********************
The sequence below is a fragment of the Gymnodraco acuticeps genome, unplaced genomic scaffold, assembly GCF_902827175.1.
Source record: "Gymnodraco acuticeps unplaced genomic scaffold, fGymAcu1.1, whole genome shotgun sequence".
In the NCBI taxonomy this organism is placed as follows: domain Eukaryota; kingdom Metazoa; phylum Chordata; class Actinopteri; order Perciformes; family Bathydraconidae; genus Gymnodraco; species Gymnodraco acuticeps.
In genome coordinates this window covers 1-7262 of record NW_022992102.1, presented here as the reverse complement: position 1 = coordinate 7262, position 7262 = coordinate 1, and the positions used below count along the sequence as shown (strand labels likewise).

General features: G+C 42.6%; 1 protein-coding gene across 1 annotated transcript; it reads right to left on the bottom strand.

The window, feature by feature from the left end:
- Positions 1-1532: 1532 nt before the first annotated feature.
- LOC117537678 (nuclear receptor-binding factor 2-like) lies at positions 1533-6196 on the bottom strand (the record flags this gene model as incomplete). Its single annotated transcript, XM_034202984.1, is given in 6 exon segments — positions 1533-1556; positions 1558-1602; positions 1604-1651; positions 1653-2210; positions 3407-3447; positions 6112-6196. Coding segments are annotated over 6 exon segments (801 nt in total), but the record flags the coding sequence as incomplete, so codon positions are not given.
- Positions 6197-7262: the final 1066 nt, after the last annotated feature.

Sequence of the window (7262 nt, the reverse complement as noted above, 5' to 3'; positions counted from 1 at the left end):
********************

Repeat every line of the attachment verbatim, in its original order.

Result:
The sequence below is a fragment of the Gymnodraco acuticeps genome, unplaced genomic scaffold, assembly GCF_902827175.1.
Source record: "Gymnodraco acuticeps unplaced genomic scaffold, fGymAcu1.1, whole genome shotgun sequence".
In the NCBI taxonomy this organism is placed as follows: domain Eukaryota; kingdom Metazoa; phylum Chordata; class Actinopteri; order Perciformes; family Bathydraconidae; genus Gymnodraco; species Gymnodraco acuticeps.
In genome coordinates this window covers 1-7262 of record NW_022992102.1, presented here as the reverse complement: position 1 = coordinate 7262, position 7262 = coordinate 1, and the positions used below count along the sequence as shown (strand labels likewise).

General features: G+C 42.6%; 1 protein-coding gene across 1 annotated transcript; it reads right to left on the bottom strand.

The window, feature by feature from the left end:
- Positions 1-1532: 1532 nt before the first annotated feature.
- LOC117537678 (nuclear receptor-binding factor 2-like) lies at positions 1533-6196 on the bottom strand (the record flags this gene model as incomplete). Its single annotated transcript, XM_034202984.1, is given in 6 exon segments — positions 1533-1556; positions 1558-1602; positions 1604-1651; positions 1653-2210; positions 3407-3447; positions 6112-6196. Coding segments are annotated over 6 exon segments (801 nt in total), but the record flags the coding sequence as incomplete, so codon positions are not given.
- Positions 6197-7262: the final 1066 nt, after the last annotated feature.

Sequence of the window (7262 nt, the reverse complement as noted above, 5' to 3'; positions counted from 1 at the left end):